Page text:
Seven Secrets to Baking Incredibly Moist Cakes Every Time

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Time to Bake!

Would you like to know how to make a really moist cake, or how to make a cake moister? Find out how below!

Last Updated on July 14, 2021. This post may contain affiliate links. Please see my Disclosure Policy for more details.

Let’s talk about cake. When you think of a delicious made-from-scratch cake, it should be dense and yet soft, with a moist, tender crumb. A cake baked from scratch usually has a much different texture than a grocery store cake or a cake mix cake (which is more light and airy and typically not as moist.) I’m not pooh-poohing on grocery store or cake mix cakes. Any cake is better than no cake, right? But our goal here today is to make the most delicious, moistest cake that stays moist for days and has your guests raving at every bite. This is what we were known for at Amycakes Bakery. You can create moist, bakery-quality cakes like this at home using these 7 simple steps:

1. Use Buttermilk Instead of Milk 

Whenever I look at a cake recipe, I know that it will be moister if it contains buttermilk as an ingredient. In fact, I’m a little skeptical of cake recipes that contain milk instead, and will often substitute buttermilk in these cases. (Be forewarned, simply substituting may not always give you perfect results as other ingredients like baking soda could be affected and change the rise of your cake when switching to buttermilk. I go into tweaking recipes a bit more on #4).  Buttermilk is an acidic ingredient, which helps break down the gluten in your baking and creates a more tender cake. As a flavor bonus, the slight tang of buttermilk compliments the overall sweetness in your cake batter, making a more balanced cake.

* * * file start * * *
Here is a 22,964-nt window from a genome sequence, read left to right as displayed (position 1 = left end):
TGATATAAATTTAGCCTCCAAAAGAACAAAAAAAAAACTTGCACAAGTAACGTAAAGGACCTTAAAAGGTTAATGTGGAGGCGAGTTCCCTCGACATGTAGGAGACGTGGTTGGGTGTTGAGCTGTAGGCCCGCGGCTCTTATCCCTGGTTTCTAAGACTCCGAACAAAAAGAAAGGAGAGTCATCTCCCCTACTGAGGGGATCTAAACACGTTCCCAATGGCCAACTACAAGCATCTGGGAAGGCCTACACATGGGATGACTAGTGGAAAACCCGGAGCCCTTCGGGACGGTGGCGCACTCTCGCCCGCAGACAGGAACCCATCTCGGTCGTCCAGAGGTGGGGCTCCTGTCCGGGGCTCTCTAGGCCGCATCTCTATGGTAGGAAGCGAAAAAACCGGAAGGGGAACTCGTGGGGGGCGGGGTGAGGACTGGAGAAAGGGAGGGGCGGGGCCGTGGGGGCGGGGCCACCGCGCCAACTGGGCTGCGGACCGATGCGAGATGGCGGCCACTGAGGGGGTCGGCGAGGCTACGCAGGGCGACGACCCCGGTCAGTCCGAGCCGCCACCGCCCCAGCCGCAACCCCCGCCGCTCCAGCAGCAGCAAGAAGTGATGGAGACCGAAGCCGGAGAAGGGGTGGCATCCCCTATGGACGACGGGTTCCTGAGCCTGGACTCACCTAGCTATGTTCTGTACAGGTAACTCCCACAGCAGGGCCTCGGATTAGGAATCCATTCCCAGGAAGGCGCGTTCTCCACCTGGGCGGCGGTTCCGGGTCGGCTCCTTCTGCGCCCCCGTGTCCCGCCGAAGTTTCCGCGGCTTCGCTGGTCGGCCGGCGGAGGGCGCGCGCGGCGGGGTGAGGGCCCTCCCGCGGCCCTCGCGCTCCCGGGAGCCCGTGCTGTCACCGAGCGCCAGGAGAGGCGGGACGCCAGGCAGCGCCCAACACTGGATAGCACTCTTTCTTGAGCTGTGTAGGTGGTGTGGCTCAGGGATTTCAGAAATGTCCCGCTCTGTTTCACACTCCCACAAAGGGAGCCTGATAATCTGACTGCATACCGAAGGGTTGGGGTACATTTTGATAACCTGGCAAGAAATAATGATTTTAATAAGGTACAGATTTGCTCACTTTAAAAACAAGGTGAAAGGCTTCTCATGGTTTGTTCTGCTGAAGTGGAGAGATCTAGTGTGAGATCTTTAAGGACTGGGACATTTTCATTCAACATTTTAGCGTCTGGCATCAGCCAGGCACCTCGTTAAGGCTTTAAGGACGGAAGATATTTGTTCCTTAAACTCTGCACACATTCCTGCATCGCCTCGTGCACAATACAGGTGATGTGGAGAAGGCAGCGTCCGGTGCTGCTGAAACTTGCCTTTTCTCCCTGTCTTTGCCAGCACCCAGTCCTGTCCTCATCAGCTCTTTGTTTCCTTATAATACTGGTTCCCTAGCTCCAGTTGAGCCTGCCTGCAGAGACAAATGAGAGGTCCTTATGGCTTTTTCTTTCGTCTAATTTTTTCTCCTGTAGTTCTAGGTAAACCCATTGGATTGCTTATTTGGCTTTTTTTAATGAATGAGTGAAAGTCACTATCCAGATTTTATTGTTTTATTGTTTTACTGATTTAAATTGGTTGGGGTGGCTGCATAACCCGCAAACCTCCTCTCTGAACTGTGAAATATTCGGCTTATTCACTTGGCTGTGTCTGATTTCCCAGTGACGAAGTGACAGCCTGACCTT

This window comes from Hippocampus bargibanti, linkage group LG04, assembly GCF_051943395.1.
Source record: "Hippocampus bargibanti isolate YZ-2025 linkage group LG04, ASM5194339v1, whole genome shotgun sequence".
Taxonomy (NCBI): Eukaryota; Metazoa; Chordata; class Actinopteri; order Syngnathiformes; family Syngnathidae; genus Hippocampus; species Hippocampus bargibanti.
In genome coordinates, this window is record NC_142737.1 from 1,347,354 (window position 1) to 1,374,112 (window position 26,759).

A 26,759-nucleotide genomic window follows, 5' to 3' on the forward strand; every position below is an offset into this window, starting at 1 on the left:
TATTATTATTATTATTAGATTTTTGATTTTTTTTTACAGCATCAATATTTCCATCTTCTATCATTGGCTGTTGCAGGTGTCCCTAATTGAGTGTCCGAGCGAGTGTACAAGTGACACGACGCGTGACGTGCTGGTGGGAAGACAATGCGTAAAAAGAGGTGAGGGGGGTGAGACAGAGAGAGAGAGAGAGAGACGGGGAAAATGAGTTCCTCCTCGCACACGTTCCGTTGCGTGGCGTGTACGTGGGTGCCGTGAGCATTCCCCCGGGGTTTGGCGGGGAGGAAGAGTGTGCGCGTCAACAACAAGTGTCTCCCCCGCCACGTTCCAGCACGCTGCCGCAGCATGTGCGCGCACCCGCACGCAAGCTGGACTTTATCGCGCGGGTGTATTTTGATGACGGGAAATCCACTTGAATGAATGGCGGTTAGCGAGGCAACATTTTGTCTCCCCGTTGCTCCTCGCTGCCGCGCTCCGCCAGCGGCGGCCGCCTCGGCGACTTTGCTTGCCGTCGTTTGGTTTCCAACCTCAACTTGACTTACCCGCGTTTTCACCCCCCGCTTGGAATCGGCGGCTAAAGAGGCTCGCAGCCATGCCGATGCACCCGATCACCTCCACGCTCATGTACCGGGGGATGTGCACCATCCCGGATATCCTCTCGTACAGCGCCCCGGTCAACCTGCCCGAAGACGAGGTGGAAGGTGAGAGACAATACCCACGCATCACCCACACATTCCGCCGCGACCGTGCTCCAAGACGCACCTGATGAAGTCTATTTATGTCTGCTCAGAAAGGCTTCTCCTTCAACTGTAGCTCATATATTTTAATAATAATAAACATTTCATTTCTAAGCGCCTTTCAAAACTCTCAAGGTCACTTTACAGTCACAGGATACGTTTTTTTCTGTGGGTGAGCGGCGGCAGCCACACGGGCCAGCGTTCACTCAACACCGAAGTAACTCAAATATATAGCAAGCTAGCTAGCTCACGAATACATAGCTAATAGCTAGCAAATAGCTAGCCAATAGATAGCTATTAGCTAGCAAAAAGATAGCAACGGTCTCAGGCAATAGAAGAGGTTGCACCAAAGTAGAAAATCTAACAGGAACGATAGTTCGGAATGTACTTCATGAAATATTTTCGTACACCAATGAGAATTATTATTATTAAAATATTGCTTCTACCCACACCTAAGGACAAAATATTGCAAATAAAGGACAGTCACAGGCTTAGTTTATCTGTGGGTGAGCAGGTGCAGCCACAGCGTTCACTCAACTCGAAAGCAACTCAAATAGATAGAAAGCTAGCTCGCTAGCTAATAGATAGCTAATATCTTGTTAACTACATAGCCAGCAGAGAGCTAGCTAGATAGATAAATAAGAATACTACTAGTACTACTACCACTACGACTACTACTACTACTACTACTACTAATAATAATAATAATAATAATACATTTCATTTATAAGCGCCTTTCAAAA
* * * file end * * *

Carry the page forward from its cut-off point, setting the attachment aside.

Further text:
2. Add Vegetable Oil

While butter will give you the best flavor, vegetable oil will make your cakes moister. I use a combination of salted butter and vegetable oil in all my cake recipes to get the most flavorful and moistest results. Vegetable oil stays a liquid at room temperature, while butter solidifies. That’s why you’ll notice that cakes made with vegetable oil will have a softer texture at all temperatures, even straight from the fridge.

3. Use Instant Clearjel or Instant Pudding Mix

Instant Clearjel, which is “modified cornstarch,” is a starch that allows your cakes to retain more moisture. Instant Pudding mix is a great substitute as it contains Instant Clearjel as the second ingredient. I recommend checking out this entertaining video by Adam Ragusea where he discusses the science of pudding mix and Instant Clearjel in cakes. I love this ingredient so much that I wrote a whole article on it: Instant Clearjel: A Magical Little-Known Bakery Ingredient.

4. Use the Right Recipe

I know, I know, it’s hard to predict what’s a good recipe before testing it out. I suggest scanning cake recipes and choosing one that already contains buttermilk and/ or vegetable oil. But because baking is a science, you may not be able to simply substitute in the above suggestions and be guaranteed a great recipe. (Although if you don’t mind a bit of trial and error, it’s a great place to start). When I tweak recipes, I like to downsize the recipe first to make the tiniest batch possible to test out the quality (I’ll usually do a 1/4 or 1/8 of a recipe). If I’m happy with the result, I’ll remake it on a larger scale. Or, just check back in with me for the recipes that I’ve perfecting over the past 11.5 years–I’ll be sharing them later this summer of 2021. ☺️